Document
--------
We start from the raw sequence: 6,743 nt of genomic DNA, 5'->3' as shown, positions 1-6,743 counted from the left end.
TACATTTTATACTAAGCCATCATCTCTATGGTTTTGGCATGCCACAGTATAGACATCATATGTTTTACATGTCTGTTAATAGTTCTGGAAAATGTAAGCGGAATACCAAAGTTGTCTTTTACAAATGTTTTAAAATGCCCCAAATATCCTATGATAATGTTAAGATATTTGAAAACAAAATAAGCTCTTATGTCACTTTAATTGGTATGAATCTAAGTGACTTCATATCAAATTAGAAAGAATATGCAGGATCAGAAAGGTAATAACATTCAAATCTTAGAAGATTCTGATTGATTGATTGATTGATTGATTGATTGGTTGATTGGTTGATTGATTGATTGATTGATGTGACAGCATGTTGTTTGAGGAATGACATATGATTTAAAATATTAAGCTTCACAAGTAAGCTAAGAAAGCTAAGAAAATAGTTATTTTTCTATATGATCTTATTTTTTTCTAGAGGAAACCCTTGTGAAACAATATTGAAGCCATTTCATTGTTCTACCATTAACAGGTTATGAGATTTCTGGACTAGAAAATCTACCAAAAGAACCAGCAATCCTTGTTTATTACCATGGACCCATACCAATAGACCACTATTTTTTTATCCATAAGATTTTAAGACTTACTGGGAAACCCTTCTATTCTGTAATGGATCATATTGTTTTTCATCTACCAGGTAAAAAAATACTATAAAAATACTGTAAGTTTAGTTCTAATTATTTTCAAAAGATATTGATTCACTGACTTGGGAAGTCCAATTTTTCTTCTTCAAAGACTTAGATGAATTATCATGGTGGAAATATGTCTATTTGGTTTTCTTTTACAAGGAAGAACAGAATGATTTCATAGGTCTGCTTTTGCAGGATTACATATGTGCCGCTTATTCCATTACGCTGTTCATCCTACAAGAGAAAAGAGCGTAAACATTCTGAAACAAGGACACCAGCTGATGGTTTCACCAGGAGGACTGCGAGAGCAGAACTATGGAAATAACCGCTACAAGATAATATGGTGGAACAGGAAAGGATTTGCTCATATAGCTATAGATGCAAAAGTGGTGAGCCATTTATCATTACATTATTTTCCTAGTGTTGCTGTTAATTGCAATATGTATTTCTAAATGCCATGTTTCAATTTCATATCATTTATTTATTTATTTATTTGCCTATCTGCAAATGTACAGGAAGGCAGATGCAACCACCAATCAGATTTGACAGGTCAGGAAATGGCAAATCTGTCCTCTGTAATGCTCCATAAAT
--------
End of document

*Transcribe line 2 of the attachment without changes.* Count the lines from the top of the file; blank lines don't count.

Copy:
TACATTTTATACTAAGCCATCATCTCTATGGTTTTGGCATGCCACAGTATAGACATCATATGTTTTACATGTCTGTTAATAGTTCTGGAAAATGTAAGCGGAATACCAAAGTTGTCTTTTACAAATGTTTTAAAATGCCCCAAATATCCTATGATAATGTTAAGATATTTGAAAACAAAATAAGCTCTTATGTCACTTTAATTGGTATGAATCTAAGTGACTTCATATCAAATTAGAAAGAATATGCAGGATCAGAAAGGTAATAACATTCAAATCTTAGAAGATTCTGATTGATTGATTGATTGATTGATTGATTGGTTGATTGGTTGATTGATTGATTGATTGATGTGACAGCATGTTGTTTGAGGAATGACATATGATTTAAAATATTAAGCTTCACAAGTAAGCTAAGAAAGCTAAGAAAATAGTTATTTTTCTATATGATCTTATTTTTTTCTAGAGGAAACCCTTGTGAAACAATATTGAAGCCATTTCATTGTTCTACCATTAACAGGTTATGAGATTTCTGGACTAGAAAATCTACCAAAAGAACCAGCAATCCTTGTTTATTACCATGGACCCATACCAATAGACCACTATTTTTTTATCCATAAGATTTTAAGACTTACTGGGAAACCCTTCTATTCTGTAATGGATCATATTGTTTTTCATCTACCAGGTAAAAAAATACTATAAAAATACTGTAAGTTTAGTTCTAATTATTTTCAAAAGATATTGATTCACTGACTTGGGAAGTCCAATTTTTCTTCTTCAAAGACTTAGATGAATTATCATGGTGGAAATATGTCTATTTGGTTTTCTTTTACAAGGAAGAACAGAATGATTTCATAGGTCTGCTTTTGCAGGATTACATATGTGCCGCTTATTCCATTACGCTGTTCATCCTACAAGAGAAAAGAGCGTAAACATTCTGAAACAAGGACACCAGCTGATGGTTTCACCAGGAGGACTGCGAGAGCAGAACTATGGAAATAACCGCTACAAGATAATATGGTGGAACAGGAAAGGATTTGCTCATATAGCTATAGATGCAAAAGTGGTGAGCCATTTATCATTACATTATTTTCCTAGTGTTGCTGTTAATTGCAATATGTATTTCTAAATGCCATGTTTCAATTTCATATCATTTATTTATTTATTTATTTGCCTATCTGCAAATGTACAGGAAGGCAGATGCAACCACCAATCAGATTTGACAGGTCAGGAAATGGCAAATCTGTCCTCTGTAATGCTCCATAAAT